Over the next few days, the man only left his spot at the computer to take bathroom breaks or catch short naps on a makeshift bed. When he didn't show up at home, his mother asked some of his former work colleagues to find him.
When the colleagues found the man at the cafe, he told them he'd finish the game and go home. He died a few minutes later.
Groups Ask for Probe of FDA Breast Implant Decision
A number of consumer advocate groups are asking Congress to investigate the U.S. Food and Drug Administration's decision to allow the return of silicone gel breast implants, the Associated Press reported.
The National Organization for Women and a dozen other women's and health groups contend that the agency is violating its own safety standards in allowing the implants back on the market. The devices were withdrawn 13 years ago over concerns that they could leak and cause chronic illness.
Last year, the FDA told implant makers to provide long-term data on the implants' durability, and on the consequences of silicone leaking into women's bodies, the wire service said. But when the agency last month OK'd Mentor Corp.'s petition to return the devices to the market, it based its decision on a company study that tracked implant recipients for only three years, the AP added.
The consumer groups also are urging the FDA to release details of its criminal investigation of Mentor in the late 1990s. The FDA closed the probe without taking any action against the company, which has denied that it underreported problems with the implants. An agency spokeswoman said the FDA is working on releasing details of the investigation, the wire service reported.
Health Tip: Stop Teen Smokers Before They Start
The temptation to start smoking cigarettes can be strongest during adolescence. So if you have pre-teens at home, now's the time to steer them away from lighting up.
Here are some suggestions from St. Louis Children's Hospital:
Be a role model by not smoking.
If you do smoke, discuss your struggle to quit with your kids.
Make sure your kids know where you stand on smoking and give reasons for your opinions.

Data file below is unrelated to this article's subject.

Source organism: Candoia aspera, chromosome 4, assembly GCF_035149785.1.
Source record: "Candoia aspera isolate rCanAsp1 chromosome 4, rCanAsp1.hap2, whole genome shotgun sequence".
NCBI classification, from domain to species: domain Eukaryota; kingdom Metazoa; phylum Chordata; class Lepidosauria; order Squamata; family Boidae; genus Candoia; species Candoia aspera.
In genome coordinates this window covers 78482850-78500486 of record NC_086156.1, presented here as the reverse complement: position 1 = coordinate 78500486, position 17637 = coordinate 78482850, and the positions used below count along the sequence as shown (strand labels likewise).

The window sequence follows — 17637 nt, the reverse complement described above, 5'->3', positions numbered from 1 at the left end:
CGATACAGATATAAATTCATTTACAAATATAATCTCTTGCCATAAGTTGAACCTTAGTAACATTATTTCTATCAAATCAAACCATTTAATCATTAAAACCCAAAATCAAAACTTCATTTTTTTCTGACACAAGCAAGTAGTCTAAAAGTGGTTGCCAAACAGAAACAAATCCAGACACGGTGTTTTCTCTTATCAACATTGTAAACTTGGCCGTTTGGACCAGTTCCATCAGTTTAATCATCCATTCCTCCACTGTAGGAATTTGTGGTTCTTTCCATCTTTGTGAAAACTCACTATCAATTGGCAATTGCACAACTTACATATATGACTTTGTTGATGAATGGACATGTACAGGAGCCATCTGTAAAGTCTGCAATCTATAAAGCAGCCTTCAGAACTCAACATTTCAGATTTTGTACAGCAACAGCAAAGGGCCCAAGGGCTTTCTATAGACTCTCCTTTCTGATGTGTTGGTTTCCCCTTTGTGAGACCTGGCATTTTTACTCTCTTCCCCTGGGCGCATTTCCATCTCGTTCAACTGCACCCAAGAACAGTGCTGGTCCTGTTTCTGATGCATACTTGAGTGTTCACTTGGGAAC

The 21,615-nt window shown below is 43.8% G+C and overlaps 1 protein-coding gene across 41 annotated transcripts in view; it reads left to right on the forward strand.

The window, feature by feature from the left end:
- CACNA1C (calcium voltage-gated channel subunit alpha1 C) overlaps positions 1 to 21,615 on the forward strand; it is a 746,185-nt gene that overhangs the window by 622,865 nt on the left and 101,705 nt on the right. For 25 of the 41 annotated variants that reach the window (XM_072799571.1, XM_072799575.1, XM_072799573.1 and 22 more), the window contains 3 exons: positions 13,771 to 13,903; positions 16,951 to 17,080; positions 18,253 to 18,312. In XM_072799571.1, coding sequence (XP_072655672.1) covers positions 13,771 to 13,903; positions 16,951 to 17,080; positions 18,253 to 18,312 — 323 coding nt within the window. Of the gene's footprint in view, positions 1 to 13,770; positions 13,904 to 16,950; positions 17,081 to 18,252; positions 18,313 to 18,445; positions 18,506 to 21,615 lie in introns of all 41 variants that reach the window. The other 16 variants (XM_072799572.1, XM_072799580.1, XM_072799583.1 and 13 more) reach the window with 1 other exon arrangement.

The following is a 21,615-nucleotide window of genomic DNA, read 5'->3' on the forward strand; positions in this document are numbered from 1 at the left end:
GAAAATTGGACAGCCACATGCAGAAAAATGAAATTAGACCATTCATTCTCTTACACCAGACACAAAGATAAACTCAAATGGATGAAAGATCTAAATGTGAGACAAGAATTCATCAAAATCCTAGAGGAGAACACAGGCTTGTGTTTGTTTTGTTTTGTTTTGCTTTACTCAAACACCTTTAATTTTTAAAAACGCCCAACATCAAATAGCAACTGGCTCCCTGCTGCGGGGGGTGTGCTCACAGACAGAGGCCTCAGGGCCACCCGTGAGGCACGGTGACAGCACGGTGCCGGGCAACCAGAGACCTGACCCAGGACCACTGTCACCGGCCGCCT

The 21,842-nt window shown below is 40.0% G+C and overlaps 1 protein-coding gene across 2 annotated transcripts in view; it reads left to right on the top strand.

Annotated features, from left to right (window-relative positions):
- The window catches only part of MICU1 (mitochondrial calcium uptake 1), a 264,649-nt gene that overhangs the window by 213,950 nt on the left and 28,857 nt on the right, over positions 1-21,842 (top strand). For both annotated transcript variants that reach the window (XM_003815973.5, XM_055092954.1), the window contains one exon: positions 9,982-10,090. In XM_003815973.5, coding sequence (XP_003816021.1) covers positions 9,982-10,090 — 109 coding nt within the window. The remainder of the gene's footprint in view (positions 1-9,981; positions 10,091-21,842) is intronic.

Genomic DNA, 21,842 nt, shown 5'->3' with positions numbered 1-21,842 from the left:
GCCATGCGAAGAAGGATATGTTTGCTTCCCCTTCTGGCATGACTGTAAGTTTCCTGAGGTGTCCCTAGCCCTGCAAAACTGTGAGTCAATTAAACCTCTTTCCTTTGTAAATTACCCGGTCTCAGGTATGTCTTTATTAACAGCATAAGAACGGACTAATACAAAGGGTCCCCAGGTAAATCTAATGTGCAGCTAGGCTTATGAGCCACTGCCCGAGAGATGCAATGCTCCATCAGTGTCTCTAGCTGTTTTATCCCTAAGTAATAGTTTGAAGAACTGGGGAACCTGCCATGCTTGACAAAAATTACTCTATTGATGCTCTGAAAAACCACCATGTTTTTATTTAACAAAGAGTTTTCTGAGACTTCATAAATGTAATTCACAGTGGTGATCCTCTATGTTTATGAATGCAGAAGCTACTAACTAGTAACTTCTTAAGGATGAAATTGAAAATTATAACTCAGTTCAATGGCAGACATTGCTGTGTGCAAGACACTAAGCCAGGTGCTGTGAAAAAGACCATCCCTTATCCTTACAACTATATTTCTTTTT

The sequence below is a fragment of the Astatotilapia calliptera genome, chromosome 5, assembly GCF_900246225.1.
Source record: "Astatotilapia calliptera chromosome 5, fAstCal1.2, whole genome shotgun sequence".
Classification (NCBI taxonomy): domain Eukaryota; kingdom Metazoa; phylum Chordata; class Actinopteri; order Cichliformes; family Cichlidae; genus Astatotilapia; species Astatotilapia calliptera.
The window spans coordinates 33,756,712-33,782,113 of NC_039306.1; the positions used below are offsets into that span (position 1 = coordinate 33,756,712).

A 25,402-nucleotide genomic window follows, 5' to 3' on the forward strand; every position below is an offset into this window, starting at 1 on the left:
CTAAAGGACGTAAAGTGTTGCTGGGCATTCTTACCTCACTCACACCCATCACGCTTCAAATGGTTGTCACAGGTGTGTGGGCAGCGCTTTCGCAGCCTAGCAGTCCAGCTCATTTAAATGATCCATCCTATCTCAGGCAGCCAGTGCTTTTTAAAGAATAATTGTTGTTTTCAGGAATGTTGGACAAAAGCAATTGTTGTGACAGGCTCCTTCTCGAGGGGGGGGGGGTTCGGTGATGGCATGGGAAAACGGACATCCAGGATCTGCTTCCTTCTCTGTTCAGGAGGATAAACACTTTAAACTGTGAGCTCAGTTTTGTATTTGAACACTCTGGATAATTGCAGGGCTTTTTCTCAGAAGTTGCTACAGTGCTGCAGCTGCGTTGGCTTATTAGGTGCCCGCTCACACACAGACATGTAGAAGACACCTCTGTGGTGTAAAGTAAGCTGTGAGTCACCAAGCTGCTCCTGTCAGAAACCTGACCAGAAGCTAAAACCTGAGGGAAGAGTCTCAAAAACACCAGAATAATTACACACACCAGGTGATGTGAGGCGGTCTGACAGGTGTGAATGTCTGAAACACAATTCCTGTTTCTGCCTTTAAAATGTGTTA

Remind them of the costs.
Many kids smoke to relieve stress or to help deal with awkward situations. Teach them other ways to handle pressure.
Health Tip: Preventing Toenail Fungus
Ugly, discolored toe nails may be a sign of a fungal infection. Besides being embarrassing, untreated fungal infections can spread.
Guard yourself against toenail fungus with these tips from the American Podiatric Medical Association:
Wash your feet regularly with soap and water.
Dry them thoroughly.
Make sure your shoes fit properly.
Wear shower shoes in public areas.
Change socks, hosiery, even shoes, daily.
Clip toenails straight across so the nail doesn't extend past the tip of the toe.
Use a recommended foot powder talcum, not starch.
Wear socks made of synthetic fiber.
Health Tip: Diabetics Prone to Dental Problems
If you have diabetes, you should pay extra attention to oral health. Diabetics are prone to mouth infections, dry mouth, and oral thrush.
The National Institute of Dental and Craniofacial Research suggests these steps for keeping your mouth healthy:
Control your blood glucose.
Brush and floss daily.
See your dentist regularly, and make sure you tell him or her that you have diabetes.
Tell your dentist if your dentures don't fit properly, or if your gums are sore.
If you smoke, quit. Smoking makes gum disease worse.
Health Tip: Learning to Stretch
Stretching before and after exercising is key to avoiding injury. But the way in which you stretch is just as important.
Montana State University, Northern, offers these safe stretching tips:
Don't stretch a cold muscle. Warm up by walking, jogging, or by taking a warm bath.
Use a static stretch, which is stretching to the point where the muscle feels tight but not painful. Hold for 20 seconds to a minute.
Avoid lunging or bouncing.
Breathe naturally and stay relaxed.
Ease into the stretch slowly and rhythmically.
When trying to decide on the freshest fish, a few simple rules will help end the debate. First, let your nose by your guide. Fresh fish should smell like seawater, not "fishy." Fillets should look moist, not slimy or dried out. Fish has a reputation as "brain food," and while eating it hasn't been shown to actually increase your IQ, it's certainly smart to eat fish often. Fish is a protein with little artery-clogging saturated fat. Lean, white-fleshed fish, such as cod or flounder, has about one gram of fat and 125 calories in a 4-oz. portion.
Fitness Tip of the day:
Write it down.
Stuck in a rut? Reached a plateau? Break the logjam with an activity log! Keeping a fitness journal to track your routine will give you insight into your performance, let you measure your progress and help you set goals.
FAQ of the day:
Why cut back on calories if I have diabetes?
Listen to your doctor. Cutting back on calories will improve your blood sugar, blood cholesterol profile and blood pressure -- classic signifiers of insulin resistance syndrome -- whether or not you lose weight. Even if you are eating only slightly more calories than you are burning each day, you are overloading your system, which is triggering an inherited tendency for Type 2 diabetes. If you continue to take in your current number of calories from middle age on, the imbalance will get worse, and your risk of heart disease will go up.